New permit paves way for drone pesticide applications

A new permit is paving the way for pesticide applications via drones
A new permit is paving the way for pesticide applications via drones

Applying plant protection products from drones has moved a step closer after a regulator granted a trials permit for a slug pellet product.

The decision paves the way for an Extension of Authorisation for Minor Use (EAMU) and the first commercial application of a pesticide to food or feed crops in the UK by drone.

The development is off the back of two years’ work by Staffordshire-based tech firm AutoSpray Systems, which first identified a market for heavy lift drones in farming back in 2019.

That autumn, similar to the one just passed, prolonged rain prevented growers from accessing land to drill seed, or to apply products like slug pellets or pre-emergence herbicides to crops established before it turned wet.

The company’s co-founder Andy Sproson said that Civil Aviation Authority (CAA) regulations have not explicitly excluded aerial application from unmanned aerial vehicles (UAVs) for some time.

However, use must be justified and to do this, AutoSpray systems wrote a specific risk assessment which was submitted to the CAA and the case accepted in December 2022.

Another missing piece of the puzzle was a pesticide regulatory framework, and the data to show how the product behaves when applied from UAVs.

Mr Sproson said he found regulator HSE-CRD helpful since approaching them about expanding agricultural drone use, advising on the necessary information to succeed with the company’s permit application.

“Firstly, we had to prove our competency to the CAA. Thankfully, we were able to do so, as the company has CAA Recognised Assessment Entity status. We also needed to outline the benefits of using drones in this way,” he explained.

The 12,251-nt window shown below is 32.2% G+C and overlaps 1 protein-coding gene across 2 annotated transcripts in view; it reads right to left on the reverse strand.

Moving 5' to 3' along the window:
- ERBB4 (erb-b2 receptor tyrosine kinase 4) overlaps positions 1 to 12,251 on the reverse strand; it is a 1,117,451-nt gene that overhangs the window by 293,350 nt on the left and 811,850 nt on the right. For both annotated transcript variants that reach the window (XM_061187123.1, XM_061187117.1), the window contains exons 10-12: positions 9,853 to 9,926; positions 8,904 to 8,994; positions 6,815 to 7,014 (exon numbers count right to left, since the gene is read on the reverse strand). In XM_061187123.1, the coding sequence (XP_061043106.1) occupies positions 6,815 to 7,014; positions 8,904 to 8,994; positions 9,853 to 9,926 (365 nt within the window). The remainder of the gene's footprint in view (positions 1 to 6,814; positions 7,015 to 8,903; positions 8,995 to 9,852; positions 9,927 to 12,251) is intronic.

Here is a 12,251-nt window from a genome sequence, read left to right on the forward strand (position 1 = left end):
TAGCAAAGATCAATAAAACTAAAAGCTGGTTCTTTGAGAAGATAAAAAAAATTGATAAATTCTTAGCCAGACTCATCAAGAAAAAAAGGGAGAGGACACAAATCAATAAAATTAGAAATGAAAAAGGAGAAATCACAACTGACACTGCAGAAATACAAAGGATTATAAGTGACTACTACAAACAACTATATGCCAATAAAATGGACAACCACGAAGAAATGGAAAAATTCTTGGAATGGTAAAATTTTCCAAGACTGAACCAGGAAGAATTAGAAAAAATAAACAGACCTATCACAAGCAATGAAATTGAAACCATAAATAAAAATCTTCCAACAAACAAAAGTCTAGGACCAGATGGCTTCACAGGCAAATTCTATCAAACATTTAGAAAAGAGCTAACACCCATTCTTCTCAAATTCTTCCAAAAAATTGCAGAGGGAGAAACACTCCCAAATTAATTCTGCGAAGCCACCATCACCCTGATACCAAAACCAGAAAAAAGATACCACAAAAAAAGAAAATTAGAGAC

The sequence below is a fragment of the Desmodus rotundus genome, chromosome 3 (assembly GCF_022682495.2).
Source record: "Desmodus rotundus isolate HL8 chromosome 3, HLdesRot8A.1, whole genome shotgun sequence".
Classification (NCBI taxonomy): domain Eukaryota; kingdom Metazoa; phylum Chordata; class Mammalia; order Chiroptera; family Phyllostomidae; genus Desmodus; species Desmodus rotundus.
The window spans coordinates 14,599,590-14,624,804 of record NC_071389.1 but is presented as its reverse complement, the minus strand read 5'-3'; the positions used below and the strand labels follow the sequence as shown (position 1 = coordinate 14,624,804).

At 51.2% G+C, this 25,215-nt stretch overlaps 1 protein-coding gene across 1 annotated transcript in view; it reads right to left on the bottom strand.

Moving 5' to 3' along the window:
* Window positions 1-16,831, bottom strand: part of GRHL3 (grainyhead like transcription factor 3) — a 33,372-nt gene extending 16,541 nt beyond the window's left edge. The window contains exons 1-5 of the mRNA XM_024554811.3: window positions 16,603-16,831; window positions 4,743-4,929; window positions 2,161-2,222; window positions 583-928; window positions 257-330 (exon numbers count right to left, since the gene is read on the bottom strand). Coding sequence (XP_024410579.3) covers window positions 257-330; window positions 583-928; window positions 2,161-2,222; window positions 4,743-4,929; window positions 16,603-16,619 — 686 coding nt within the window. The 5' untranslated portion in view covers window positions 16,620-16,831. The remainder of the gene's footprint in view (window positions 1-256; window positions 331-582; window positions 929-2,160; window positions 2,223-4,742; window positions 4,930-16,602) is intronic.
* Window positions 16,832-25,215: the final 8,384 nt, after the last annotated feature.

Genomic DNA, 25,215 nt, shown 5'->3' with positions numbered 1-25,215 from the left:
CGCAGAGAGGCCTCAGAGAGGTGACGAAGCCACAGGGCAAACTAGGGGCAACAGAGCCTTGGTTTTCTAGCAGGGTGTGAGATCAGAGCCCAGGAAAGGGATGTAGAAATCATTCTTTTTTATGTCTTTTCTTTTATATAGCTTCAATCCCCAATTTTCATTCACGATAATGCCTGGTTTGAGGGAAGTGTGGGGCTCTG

These include application to land when ground machinery would damage crops and/or soil structure, cause compaction and increase run-off/pollution risk.

Drones can also be used to target applications when a blanket approach is not appropriate, or larger machinery is not as efficient, like when spraying off patches of grassweed.

Mr Sproson said: “We also required the backing of an existing product authorisation holder, and we now have this with Certis Belchim, which distributes Sluxx HP ferric phosphate slug pellets in the UK."

With the trials permit granted, he said AutoSpray Systems and Certis Belchim will now conduct ballistics testing.

This will demonstrate to regulators that the spreadability of the Sluxx HP pellet is as good as its proven to be from conventional applicators.

Once this data is submitted to CRD, an EAMU should be granted soon after and growers with access to a large payload drone – like the XAG P100 Pro imported by AutoSpray Systems – will be able to apply Sluxx HP slug pellets from the air.

In work carried out last year, the XAG specialist agricultural drone broadcast cover crop seed into standing cereals at speeds of 30-35kph.

Work rates of 15-20ha an hour is possible with one drone, multiple batteries, a generator, and fast charger. The same will apply to slug pelleting.

Mr Sproson said: “It’s the first time a new application method has been made available to growers for many years and offers an option that compliments conventional machinery."